ARTICLE VII.

All steam vessels which may be employed by the Government of the United States in the carrying of their mails in and across the Pacific Ocean shall have free access to all ports of the Tonga Islands, and shall be there subject only to one-third of the usual harbor and pilotage dues, provided that no vessel shall be entitled to such exemption except upon condition of carrying free of charge the Tongan mails to ports of destination and call of such vessel.

ARTICLE VIII.

The whaling or fishing vessels of the United States shall have free access to the ports and harbors of Tonga, and in the ports of entry thereof shall be permitted to barter or trade their supplies or goods for provisions for the use of their own vessels and crews, without being subject to the law relative to trading licenses, and shall be subject to no port-, or harbor-dues or pilotage whatever; but this privilege of barter and trade shall not include the supplying of spirituous liquors, or arms or ammunition to the Tongans. And such whaling or fishing vessels shall, after having entered any port of entry in the Tonga Islands, be at liberty to anchor off any island or reef thereof, for the purpose of whaling or boiling down; provided, such vessel does not anchor within the distance of three nautical miles from any inhabited town,—but nothing in this clause shall be so construed as to permit infringement of the quarantine laws of the dominions of the King of Tonga.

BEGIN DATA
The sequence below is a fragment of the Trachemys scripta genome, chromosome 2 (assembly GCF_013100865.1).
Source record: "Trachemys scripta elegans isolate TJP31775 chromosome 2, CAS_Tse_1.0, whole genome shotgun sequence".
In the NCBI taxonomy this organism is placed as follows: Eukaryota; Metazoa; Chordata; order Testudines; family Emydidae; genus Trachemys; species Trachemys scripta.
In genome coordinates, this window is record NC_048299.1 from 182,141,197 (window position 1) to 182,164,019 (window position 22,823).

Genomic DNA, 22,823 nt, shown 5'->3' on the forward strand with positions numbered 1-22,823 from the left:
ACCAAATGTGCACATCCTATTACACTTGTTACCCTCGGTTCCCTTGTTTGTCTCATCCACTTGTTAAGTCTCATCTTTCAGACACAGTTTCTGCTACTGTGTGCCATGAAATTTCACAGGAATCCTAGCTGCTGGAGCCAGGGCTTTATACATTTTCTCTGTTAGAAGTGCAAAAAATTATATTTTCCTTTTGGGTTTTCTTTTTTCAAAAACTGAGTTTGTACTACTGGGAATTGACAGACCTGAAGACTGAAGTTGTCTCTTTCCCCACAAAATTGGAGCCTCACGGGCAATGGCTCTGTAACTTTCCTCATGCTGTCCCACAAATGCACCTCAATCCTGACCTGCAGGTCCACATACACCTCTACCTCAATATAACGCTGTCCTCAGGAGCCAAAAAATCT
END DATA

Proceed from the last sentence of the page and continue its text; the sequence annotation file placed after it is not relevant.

ARTICLE IX.

All citizens of the United States residing in the Tonga Islands, and Tongan subjects residing in the United States, shall be exempted from all compulsory military service whether by sea or land, and from all forced loans, military requisitions and quartering of troops. They shall, moreover not be compelled to pay any other or higher taxes or license fees, or personal dues of any kind, than are or may be paid by the citizens or subjects of the High Contracting Party levying the same.

ARTICLE X.

Should any member of the ship's company desert from a vessel-ofwar or merchant vessel of either of the Iligh Contracting Parties, while such vessel is within the territorial jurisdiction of the other, the local authorities shall render all lawful assistance for the apprehension of such deserter, on application to that effect made by the Consul of the High Contracting Party concerned, or if there be no Consul, then by the master of the vessel.

ARTICLE XI.

Each of the High Contracting Parties may appoint Consuls, ViceConsuls, Commercial Agents and Vice-Commercial Agents, for the protection of trade, to reside in the territory of the other High Contracting Party; but before any Consular officer so appointed shall act as such, he shall in the usual form be approved of and admitted by the Government of the country to which he is sent; and all such Consular officers shall enjoy the same privileges and powers with those of the most favored nation.

ARTICLE XII.

Consuls and Consular representatives of the United States in Tonga shall have all jurisdictional rights over civil and criminal matters concerning their own citizens and vessels, in conformity with the